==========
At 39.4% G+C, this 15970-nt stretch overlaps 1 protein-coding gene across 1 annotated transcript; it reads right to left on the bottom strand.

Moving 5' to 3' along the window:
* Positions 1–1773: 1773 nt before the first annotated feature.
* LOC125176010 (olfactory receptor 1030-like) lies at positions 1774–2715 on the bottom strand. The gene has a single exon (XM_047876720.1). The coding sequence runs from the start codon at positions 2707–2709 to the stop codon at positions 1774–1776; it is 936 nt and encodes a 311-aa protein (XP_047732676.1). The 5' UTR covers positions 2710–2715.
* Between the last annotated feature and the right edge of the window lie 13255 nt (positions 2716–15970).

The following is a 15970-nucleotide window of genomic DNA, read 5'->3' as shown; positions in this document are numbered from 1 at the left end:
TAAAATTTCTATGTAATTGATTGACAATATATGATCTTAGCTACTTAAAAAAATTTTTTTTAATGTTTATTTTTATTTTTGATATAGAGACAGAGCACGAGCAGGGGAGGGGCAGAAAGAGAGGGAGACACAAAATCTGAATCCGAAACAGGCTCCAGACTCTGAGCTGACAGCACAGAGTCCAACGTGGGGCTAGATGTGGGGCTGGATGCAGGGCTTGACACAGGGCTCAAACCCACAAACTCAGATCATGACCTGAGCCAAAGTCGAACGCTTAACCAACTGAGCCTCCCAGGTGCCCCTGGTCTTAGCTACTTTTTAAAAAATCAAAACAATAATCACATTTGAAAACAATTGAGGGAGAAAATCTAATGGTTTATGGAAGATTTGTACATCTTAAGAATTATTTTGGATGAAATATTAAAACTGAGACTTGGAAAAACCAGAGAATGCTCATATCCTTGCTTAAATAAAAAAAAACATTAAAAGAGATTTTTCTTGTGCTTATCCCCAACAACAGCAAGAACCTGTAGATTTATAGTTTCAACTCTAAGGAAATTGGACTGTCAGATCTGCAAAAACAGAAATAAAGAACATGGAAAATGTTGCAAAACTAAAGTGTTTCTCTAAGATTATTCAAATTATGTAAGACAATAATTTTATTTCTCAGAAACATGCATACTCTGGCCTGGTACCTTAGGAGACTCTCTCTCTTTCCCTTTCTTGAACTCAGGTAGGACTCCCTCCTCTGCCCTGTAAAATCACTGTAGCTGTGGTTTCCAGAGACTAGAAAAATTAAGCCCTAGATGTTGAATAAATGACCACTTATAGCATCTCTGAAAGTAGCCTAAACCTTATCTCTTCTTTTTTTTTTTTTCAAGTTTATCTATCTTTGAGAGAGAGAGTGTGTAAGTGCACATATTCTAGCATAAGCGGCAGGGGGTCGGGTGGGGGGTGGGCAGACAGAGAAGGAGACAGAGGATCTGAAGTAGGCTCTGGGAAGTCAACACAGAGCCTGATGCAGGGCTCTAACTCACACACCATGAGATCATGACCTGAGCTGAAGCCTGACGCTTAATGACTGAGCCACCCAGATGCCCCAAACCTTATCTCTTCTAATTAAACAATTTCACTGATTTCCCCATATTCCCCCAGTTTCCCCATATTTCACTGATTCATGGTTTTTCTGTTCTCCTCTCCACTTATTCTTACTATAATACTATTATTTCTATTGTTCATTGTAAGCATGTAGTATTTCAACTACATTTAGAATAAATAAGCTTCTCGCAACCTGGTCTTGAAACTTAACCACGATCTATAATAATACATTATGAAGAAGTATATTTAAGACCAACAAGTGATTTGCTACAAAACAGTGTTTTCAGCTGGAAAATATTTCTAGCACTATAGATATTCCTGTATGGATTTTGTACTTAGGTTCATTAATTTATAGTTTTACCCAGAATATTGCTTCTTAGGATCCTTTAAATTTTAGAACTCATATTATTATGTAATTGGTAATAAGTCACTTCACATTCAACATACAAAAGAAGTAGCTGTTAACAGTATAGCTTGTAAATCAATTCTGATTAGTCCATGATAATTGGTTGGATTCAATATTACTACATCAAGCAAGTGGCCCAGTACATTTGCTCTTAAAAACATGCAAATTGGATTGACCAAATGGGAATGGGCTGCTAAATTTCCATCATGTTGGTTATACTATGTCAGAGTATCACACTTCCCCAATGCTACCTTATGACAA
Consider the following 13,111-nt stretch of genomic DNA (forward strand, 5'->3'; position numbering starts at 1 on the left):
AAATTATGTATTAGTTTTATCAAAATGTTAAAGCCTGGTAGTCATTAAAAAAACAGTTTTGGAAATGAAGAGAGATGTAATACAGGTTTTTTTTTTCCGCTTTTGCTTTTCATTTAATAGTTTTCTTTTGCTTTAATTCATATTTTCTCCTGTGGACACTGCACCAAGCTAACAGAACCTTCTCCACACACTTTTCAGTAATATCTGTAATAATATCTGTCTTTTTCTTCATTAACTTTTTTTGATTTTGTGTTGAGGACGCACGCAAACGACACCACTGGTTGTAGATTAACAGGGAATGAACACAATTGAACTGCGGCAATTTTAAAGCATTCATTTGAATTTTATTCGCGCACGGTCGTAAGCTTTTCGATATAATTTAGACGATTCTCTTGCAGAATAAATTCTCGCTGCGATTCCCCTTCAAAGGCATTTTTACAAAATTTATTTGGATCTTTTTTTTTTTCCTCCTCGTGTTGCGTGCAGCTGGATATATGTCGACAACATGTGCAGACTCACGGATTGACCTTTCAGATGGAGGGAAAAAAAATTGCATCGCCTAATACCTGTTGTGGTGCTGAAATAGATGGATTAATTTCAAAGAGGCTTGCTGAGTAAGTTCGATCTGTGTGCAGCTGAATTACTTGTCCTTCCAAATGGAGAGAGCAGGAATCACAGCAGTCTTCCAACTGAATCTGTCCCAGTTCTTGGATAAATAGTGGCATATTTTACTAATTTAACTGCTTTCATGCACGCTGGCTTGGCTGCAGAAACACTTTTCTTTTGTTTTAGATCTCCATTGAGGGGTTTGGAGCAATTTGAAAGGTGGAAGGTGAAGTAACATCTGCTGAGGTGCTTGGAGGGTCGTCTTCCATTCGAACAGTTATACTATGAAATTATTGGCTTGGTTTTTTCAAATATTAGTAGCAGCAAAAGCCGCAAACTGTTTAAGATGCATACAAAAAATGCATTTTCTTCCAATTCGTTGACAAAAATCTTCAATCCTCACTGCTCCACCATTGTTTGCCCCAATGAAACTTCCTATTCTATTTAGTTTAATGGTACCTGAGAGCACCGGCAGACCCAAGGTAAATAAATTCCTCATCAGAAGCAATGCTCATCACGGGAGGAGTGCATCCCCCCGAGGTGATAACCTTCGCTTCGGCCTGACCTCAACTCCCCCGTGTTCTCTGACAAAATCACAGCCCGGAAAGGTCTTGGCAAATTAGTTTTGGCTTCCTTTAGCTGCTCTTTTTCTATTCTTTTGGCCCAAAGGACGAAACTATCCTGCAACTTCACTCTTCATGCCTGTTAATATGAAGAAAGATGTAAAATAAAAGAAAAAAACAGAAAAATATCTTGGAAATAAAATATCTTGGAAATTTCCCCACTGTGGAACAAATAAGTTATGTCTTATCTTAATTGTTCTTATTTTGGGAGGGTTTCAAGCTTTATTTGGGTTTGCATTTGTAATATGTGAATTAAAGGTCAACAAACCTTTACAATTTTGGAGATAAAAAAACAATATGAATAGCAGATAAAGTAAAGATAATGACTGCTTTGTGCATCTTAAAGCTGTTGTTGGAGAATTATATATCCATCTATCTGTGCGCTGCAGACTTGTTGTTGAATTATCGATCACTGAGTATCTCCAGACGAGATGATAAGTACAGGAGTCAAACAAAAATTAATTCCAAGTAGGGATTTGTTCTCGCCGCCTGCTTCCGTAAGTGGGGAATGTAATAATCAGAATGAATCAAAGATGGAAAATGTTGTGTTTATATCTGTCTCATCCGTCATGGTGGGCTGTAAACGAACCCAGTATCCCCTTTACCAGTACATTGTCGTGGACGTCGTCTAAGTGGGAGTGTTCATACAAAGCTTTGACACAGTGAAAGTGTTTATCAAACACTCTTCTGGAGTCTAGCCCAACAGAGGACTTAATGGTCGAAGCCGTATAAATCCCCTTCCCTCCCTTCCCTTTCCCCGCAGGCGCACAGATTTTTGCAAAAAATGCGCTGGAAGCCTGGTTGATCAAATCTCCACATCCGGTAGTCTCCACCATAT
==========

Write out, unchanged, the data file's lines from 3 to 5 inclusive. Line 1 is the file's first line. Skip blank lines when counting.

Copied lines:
* Positions 1–1773: 1773 nt before the first annotated feature.
* LOC125176010 (olfactory receptor 1030-like) lies at positions 1774–2715 on the bottom strand. The gene has a single exon (XM_047876720.1). The coding sequence runs from the start codon at positions 2707–2709 to the stop codon at positions 1774–1776; it is 936 nt and encodes a 311-aa protein (XP_047732676.1). The 5' UTR covers positions 2710–2715.
* Between the last annotated feature and the right edge of the window lie 13255 nt (positions 2716–15970).